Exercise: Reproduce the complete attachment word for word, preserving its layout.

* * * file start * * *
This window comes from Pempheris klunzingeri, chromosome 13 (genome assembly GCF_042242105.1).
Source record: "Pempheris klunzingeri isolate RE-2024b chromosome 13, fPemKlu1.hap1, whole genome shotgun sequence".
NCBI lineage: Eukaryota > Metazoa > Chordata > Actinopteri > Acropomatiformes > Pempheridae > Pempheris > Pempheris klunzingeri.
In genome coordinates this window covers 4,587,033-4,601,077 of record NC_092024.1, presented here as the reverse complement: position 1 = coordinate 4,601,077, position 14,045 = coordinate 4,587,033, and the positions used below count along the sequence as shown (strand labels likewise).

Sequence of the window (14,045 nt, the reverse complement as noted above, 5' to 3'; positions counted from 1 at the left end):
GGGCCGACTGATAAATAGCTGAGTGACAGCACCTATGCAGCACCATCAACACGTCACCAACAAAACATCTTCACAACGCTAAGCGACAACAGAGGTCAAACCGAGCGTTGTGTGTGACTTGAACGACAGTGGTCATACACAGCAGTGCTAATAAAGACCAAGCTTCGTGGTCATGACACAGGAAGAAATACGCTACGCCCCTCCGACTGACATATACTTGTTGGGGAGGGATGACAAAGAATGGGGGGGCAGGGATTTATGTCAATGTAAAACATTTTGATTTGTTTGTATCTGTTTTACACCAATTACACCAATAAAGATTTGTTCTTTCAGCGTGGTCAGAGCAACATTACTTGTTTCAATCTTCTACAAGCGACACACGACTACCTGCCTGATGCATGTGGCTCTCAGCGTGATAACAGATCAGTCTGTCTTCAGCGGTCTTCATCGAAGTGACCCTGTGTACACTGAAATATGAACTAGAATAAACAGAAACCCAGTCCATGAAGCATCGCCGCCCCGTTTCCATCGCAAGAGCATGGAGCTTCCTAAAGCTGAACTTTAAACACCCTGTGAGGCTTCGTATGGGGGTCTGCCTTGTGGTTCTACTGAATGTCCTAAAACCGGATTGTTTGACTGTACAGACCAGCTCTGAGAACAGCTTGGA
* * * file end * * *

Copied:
This window comes from Pempheris klunzingeri, chromosome 13 (genome assembly GCF_042242105.1).
Source record: "Pempheris klunzingeri isolate RE-2024b chromosome 13, fPemKlu1.hap1, whole genome shotgun sequence".
NCBI lineage: Eukaryota > Metazoa > Chordata > Actinopteri > Acropomatiformes > Pempheridae > Pempheris > Pempheris klunzingeri.
In genome coordinates this window covers 4,587,033-4,601,077 of record NC_092024.1, presented here as the reverse complement: position 1 = coordinate 4,601,077, position 14,045 = coordinate 4,587,033, and the positions used below count along the sequence as shown (strand labels likewise).

Sequence of the window (14,045 nt, the reverse complement as noted above, 5' to 3'; positions counted from 1 at the left end):
GGGCCGACTGATAAATAGCTGAGTGACAGCACCTATGCAGCACCATCAACACGTCACCAACAAAACATCTTCACAACGCTAAGCGACAACAGAGGTCAAACCGAGCGTTGTGTGTGACTTGAACGACAGTGGTCATACACAGCAGTGCTAATAAAGACCAAGCTTCGTGGTCATGACACAGGAAGAAATACGCTACGCCCCTCCGACTGACATATACTTGTTGGGGAGGGATGACAAAGAATGGGGGGGCAGGGATTTATGTCAATGTAAAACATTTTGATTTGTTTGTATCTGTTTTACACCAATTACACCAATAAAGATTTGTTCTTTCAGCGTGGTCAGAGCAACATTACTTGTTTCAATCTTCTACAAGCGACACACGACTACCTGCCTGATGCATGTGGCTCTCAGCGTGATAACAGATCAGTCTGTCTTCAGCGGTCTTCATCGAAGTGACCCTGTGTACACTGAAATATGAACTAGAATAAACAGAAACCCAGTCCATGAAGCATCGCCGCCCCGTTTCCATCGCAAGAGCATGGAGCTTCCTAAAGCTGAACTTTAAACACCCTGTGAGGCTTCGTATGGGGGTCTGCCTTGTGGTTCTACTGAATGTCCTAAAACCGGATTGTTTGACTGTACAGACCAGCTCTGAGAACAGCTTGGA